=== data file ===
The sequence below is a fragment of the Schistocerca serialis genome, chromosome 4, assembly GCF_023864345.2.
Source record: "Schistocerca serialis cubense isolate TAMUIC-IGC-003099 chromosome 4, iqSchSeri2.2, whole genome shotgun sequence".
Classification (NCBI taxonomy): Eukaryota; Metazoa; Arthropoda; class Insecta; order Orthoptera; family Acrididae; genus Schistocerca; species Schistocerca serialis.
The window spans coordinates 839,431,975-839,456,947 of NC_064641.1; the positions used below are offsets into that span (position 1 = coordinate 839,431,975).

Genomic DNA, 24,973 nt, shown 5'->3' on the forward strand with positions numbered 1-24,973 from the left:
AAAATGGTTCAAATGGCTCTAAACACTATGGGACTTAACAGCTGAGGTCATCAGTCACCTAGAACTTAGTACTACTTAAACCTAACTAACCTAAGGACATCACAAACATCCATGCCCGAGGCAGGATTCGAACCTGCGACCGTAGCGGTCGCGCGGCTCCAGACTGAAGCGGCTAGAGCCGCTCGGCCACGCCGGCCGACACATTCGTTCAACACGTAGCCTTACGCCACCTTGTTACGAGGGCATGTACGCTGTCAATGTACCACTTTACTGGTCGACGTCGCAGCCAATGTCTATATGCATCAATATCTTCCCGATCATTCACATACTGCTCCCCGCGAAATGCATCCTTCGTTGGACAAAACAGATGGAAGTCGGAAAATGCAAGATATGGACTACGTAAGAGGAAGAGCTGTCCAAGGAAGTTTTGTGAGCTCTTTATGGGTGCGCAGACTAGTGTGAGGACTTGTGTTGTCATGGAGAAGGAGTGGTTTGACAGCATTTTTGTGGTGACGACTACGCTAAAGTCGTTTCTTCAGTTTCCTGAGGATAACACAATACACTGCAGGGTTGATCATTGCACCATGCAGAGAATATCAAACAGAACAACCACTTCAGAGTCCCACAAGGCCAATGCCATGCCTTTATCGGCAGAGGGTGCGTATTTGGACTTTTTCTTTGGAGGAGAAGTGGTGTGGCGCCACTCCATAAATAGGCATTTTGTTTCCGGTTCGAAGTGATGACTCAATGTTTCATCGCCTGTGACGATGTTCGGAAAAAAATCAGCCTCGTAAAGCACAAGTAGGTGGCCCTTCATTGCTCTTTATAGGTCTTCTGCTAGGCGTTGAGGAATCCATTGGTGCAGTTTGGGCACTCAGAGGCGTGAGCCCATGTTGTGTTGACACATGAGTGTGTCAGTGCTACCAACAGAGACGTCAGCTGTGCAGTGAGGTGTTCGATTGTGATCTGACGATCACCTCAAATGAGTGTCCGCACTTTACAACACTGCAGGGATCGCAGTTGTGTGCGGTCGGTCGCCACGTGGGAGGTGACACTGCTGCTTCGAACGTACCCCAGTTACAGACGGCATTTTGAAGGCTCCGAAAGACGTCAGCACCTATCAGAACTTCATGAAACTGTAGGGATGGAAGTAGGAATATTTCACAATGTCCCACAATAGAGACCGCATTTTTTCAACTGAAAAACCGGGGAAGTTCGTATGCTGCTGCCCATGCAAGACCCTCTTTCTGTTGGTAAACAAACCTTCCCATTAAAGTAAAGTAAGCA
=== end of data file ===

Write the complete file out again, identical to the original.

The sequence below is a fragment of the Schistocerca serialis genome, chromosome 4, assembly GCF_023864345.2.
Source record: "Schistocerca serialis cubense isolate TAMUIC-IGC-003099 chromosome 4, iqSchSeri2.2, whole genome shotgun sequence".
Classification (NCBI taxonomy): Eukaryota; Metazoa; Arthropoda; class Insecta; order Orthoptera; family Acrididae; genus Schistocerca; species Schistocerca serialis.
The window spans coordinates 839,431,975-839,456,947 of NC_064641.1; the positions used below are offsets into that span (position 1 = coordinate 839,431,975).

Genomic DNA, 24,973 nt, shown 5'->3' on the forward strand with positions numbered 1-24,973 from the left:
AAAATGGTTCAAATGGCTCTAAACACTATGGGACTTAACAGCTGAGGTCATCAGTCACCTAGAACTTAGTACTACTTAAACCTAACTAACCTAAGGACATCACAAACATCCATGCCCGAGGCAGGATTCGAACCTGCGACCGTAGCGGTCGCGCGGCTCCAGACTGAAGCGGCTAGAGCCGCTCGGCCACGCCGGCCGACACATTCGTTCAACACGTAGCCTTACGCCACCTTGTTACGAGGGCATGTACGCTGTCAATGTACCACTTTACTGGTCGACGTCGCAGCCAATGTCTATATGCATCAATATCTTCCCGATCATTCACATACTGCTCCCCGCGAAATGCATCCTTCGTTGGACAAAACAGATGGAAGTCGGAAAATGCAAGATATGGACTACGTAAGAGGAAGAGCTGTCCAAGGAAGTTTTGTGAGCTCTTTATGGGTGCGCAGACTAGTGTGAGGACTTGTGTTGTCATGGAGAAGGAGTGGTTTGACAGCATTTTTGTGGTGACGACTACGCTAAAGTCGTTTCTTCAGTTTCCTGAGGATAACACAATACACTGCAGGGTTGATCATTGCACCATGCAGAGAATATCAAACAGAACAACCACTTCAGAGTCCCACAAGGCCAATGCCATGCCTTTATCGGCAGAGGGTGCGTATTTGGACTTTTTCTTTGGAGGAGAAGTGGTGTGGCGCCACTCCATAAATAGGCATTTTGTTTCCGGTTCGAAGTGATGACTCAATGTTTCATCGCCTGTGACGATGTTCGGAAAAAAATCAGCCTCGTAAAGCACAAGTAGGTGGCCCTTCATTGCTCTTTATAGGTCTTCTGCTAGGCGTTGAGGAATCCATTGGTGCAGTTTGGGCACTCAGAGGCGTGAGCCCATGTTGTGTTGACACATGAGTGTGTCAGTGCTACCAACAGAGACGTCAGCTGTGCAGTGAGGTGTTCGATTGTGATCTGACGATCACCTCAAATGAGTGTCCGCACTTTACAACACTGCAGGGATCGCAGTTGTGTGCGGTCGGTCGCCACGTGGGAGGTGACACTGCTGCTTCGAACGTACCCCAGTTACAGACGGCATTTTGAAGGCTCCGAAAGACGTCAGCACCTATCAGAACTTCATGAAACTGTAGGGATGGAAGTAGGAATATTTCACAATGTCCCACAATAGAGACCGCATTTTTTCAACTGAAAAACCGGGGAAGTTCGTATGCTGCTGCCCATGCAAGACCCTCTTTCTGTTGGTAAACAAACCTTCCCATTAAAGTAAAGTAAGCA